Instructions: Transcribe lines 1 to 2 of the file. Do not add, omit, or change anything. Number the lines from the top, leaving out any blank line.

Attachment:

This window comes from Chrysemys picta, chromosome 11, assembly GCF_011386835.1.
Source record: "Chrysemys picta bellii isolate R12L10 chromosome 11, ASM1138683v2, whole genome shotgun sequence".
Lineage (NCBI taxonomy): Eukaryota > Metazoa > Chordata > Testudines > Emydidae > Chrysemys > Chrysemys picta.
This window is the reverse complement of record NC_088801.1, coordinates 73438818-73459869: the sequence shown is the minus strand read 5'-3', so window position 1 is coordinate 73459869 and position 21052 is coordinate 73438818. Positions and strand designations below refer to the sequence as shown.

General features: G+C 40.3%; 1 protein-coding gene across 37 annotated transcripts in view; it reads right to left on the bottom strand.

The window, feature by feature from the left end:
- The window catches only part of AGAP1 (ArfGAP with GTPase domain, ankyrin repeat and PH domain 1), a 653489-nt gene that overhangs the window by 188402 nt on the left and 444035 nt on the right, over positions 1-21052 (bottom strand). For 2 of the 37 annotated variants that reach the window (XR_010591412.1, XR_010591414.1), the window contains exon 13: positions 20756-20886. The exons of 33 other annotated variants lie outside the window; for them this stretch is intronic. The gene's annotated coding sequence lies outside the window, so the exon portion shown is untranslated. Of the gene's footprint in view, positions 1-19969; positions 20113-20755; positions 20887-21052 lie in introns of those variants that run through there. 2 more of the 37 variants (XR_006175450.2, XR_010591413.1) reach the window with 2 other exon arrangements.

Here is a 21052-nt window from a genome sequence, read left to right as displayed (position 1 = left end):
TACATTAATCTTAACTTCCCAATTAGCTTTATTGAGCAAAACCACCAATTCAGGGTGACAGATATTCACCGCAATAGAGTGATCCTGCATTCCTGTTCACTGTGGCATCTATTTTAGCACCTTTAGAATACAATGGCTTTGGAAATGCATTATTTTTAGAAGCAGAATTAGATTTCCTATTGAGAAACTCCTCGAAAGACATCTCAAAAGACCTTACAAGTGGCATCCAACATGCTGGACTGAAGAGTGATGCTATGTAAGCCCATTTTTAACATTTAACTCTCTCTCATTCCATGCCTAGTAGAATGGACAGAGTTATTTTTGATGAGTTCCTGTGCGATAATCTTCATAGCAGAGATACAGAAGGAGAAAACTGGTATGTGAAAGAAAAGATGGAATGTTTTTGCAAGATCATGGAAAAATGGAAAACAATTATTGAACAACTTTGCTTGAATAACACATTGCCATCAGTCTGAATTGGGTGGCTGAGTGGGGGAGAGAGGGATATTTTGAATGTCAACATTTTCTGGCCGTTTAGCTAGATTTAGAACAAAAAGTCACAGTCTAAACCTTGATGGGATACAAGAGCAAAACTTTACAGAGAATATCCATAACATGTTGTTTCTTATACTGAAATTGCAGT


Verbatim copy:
This window comes from Chrysemys picta, chromosome 11, assembly GCF_011386835.1.
Source record: "Chrysemys picta bellii isolate R12L10 chromosome 11, ASM1138683v2, whole genome shotgun sequence".